I then asked if it would be OK to use reggae music in my church where we have no concept of the drug connection. They agreed. The music was not the problem, the association was. The key question for the association test is this, “What does the music bring to mind in the heart of the worshipper?” Note, not what does it inspire in my heart– but what does it inspire in the heart of the worshipper.

For example, for me and for many others, rap music is about violence and misogyny (women hating). However, to some, it is about raging against something. Therefore, if the worshipper finds that the music helps him or her to rage against sin and the world, such a music can be associated with angst and struggle, but against something that matters. For example, one group sings:

Man is nothing, but you think that you’re bad

Fool if it wasn’t for my God, I would have already had you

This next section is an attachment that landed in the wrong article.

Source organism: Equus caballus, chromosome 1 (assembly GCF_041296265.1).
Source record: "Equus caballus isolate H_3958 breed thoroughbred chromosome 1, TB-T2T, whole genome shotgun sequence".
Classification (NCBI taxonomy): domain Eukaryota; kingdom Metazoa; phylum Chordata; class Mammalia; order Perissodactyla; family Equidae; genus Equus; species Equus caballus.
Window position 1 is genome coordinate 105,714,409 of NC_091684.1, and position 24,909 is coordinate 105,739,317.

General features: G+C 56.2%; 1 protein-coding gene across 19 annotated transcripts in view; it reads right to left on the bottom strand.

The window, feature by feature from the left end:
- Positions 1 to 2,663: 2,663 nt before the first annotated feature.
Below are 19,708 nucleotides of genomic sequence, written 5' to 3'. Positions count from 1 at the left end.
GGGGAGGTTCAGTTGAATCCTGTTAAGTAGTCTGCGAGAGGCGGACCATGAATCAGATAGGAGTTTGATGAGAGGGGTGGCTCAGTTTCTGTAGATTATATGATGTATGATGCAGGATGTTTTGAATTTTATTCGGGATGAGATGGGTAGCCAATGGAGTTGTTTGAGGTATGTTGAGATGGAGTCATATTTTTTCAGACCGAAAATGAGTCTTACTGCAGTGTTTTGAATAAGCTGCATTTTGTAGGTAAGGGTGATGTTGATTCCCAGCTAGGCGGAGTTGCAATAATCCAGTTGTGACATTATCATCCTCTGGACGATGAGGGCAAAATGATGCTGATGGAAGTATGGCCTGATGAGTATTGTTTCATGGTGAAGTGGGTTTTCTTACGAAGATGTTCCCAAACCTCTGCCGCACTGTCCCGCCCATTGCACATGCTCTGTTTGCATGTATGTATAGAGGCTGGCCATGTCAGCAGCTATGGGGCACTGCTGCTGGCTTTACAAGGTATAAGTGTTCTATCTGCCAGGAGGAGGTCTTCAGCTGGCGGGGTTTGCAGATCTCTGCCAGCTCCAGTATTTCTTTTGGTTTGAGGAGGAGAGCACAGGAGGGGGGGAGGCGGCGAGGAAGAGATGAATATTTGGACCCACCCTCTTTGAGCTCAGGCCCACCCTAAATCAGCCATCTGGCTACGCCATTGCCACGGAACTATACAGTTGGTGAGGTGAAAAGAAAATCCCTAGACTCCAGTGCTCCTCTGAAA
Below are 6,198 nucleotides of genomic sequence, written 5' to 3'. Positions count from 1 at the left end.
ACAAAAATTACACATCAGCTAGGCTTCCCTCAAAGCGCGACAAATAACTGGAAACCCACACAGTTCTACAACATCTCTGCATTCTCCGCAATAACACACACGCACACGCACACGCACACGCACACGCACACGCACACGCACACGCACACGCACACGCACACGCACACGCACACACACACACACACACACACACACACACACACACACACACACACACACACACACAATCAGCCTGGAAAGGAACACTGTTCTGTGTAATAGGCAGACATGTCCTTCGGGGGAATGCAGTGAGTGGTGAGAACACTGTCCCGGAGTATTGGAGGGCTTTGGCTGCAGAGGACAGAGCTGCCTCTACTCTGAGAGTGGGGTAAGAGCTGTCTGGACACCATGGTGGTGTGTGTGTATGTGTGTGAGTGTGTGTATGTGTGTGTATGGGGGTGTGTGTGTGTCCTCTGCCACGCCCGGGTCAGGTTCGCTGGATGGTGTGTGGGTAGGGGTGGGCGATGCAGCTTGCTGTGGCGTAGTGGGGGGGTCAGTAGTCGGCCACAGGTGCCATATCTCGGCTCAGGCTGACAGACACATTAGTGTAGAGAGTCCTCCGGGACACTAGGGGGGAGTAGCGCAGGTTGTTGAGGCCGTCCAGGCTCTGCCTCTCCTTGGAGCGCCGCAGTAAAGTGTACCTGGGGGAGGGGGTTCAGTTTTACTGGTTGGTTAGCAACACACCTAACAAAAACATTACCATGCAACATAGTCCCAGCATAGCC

Deny His name are you willing to admit it

And if so, are you willing to die for it

Cuz I am, He is my life and I don’t fear death

Cuz he already paid the Price.

What P.O.D. has done in their song “Preach” is to take a form and to use it for a different meaning. The form of rap is no less godly that the form of 4/4 time in most of our hymns. It is a canvas waiting for a picture. It does convey and associate–angst against something. P.O.D. has followed the pattern mentioned earlier.

The fourth test is the memory test. We tend to associate our memories and experiences with significant songs in our past. This can be positive or negative. The memory test asks, “Does the music bring back things in your past that you have left?” Remember, repentance is a significant step in conversion. If you have left the darkness, don’t sing those songs that make you want to return to the darkness. A song that may be enjoyed by some Christians should not be used by others who struggle with past memories.